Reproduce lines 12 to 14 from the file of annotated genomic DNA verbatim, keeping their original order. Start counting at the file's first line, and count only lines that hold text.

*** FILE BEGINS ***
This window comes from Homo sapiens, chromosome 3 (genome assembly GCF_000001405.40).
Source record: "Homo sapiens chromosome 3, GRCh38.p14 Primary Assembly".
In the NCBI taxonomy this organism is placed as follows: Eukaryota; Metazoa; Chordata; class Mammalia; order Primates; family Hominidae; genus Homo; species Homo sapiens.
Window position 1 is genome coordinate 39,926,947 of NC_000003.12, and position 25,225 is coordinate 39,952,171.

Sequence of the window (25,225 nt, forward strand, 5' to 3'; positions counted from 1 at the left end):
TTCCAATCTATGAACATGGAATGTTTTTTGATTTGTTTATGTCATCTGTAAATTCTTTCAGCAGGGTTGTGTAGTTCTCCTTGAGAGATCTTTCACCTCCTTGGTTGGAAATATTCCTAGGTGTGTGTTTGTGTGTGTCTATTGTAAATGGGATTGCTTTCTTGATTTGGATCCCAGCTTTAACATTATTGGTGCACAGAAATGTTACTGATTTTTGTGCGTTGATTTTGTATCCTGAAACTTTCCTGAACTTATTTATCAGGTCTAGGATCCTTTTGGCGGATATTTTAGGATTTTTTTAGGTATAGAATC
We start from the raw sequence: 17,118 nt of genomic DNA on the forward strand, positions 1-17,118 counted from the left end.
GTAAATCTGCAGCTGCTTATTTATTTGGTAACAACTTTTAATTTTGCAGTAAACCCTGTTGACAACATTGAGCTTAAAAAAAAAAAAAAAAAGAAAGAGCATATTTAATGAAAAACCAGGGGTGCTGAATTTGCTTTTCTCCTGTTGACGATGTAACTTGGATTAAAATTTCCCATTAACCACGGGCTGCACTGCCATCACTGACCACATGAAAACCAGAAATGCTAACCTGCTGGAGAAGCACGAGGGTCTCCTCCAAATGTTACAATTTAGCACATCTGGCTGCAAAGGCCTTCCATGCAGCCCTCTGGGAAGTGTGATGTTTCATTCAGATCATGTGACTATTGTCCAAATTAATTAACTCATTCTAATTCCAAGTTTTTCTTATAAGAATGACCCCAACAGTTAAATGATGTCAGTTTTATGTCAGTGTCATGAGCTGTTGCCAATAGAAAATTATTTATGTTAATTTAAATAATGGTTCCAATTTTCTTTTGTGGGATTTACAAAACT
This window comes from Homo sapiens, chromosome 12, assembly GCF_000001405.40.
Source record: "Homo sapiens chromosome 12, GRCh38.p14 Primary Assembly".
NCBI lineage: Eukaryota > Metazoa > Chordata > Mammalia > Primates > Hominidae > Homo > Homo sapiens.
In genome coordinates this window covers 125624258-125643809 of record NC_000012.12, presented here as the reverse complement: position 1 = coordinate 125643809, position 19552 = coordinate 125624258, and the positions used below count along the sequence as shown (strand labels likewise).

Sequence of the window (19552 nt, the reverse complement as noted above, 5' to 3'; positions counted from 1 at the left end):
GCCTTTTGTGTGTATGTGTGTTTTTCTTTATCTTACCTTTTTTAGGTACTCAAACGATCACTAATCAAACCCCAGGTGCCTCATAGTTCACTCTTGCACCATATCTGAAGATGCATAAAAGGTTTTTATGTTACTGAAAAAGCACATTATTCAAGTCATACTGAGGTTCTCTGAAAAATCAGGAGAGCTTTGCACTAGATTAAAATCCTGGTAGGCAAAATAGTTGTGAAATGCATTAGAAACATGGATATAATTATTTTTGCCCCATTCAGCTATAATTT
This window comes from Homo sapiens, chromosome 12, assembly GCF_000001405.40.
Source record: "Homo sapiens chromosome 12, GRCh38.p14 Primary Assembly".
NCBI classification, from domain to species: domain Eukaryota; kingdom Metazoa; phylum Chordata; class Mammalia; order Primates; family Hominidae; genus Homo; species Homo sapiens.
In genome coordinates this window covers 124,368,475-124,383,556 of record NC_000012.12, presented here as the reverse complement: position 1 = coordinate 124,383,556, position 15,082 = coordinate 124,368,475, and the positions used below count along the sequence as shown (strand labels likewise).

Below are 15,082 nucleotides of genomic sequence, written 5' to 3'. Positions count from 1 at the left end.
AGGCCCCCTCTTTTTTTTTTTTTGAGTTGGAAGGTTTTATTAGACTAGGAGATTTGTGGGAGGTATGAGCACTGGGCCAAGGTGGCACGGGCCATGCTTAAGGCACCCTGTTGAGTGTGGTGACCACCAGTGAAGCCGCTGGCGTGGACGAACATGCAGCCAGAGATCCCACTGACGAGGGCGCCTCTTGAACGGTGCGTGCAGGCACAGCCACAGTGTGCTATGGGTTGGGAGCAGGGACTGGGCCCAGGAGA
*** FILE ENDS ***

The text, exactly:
In genome coordinates this window covers 125624258-125643809 of record NC_000012.12, presented here as the reverse complement: position 1 = coordinate 125643809, position 19552 = coordinate 125624258, and the positions used below count along the sequence as shown (strand labels likewise).

Sequence of the window (19552 nt, the reverse complement as noted above, 5' to 3'; positions counted from 1 at the left end):
GCCTTTTGTGTGTATGTGTGTTTTTCTTTATCTTACCTTTTTTAGGTACTCAAACGATCACTAATCAAACCCCAGGTGCCTCATAGTTCACTCTTGCACCATATCTGAAGATGCATAAAAGGTTTTTATGTTACTGAAAAAGCACATTATTCAAGTCATACTGAGGTTCTCTGAAAAATCAGGAGAGCTTTGCACTAGATTAAAATCCTGGTAGGCAAAATAGTTGTGAAATGCATTAGAAACATGGATATAATTATTTTTGCCCCATTCAGCTATAATTT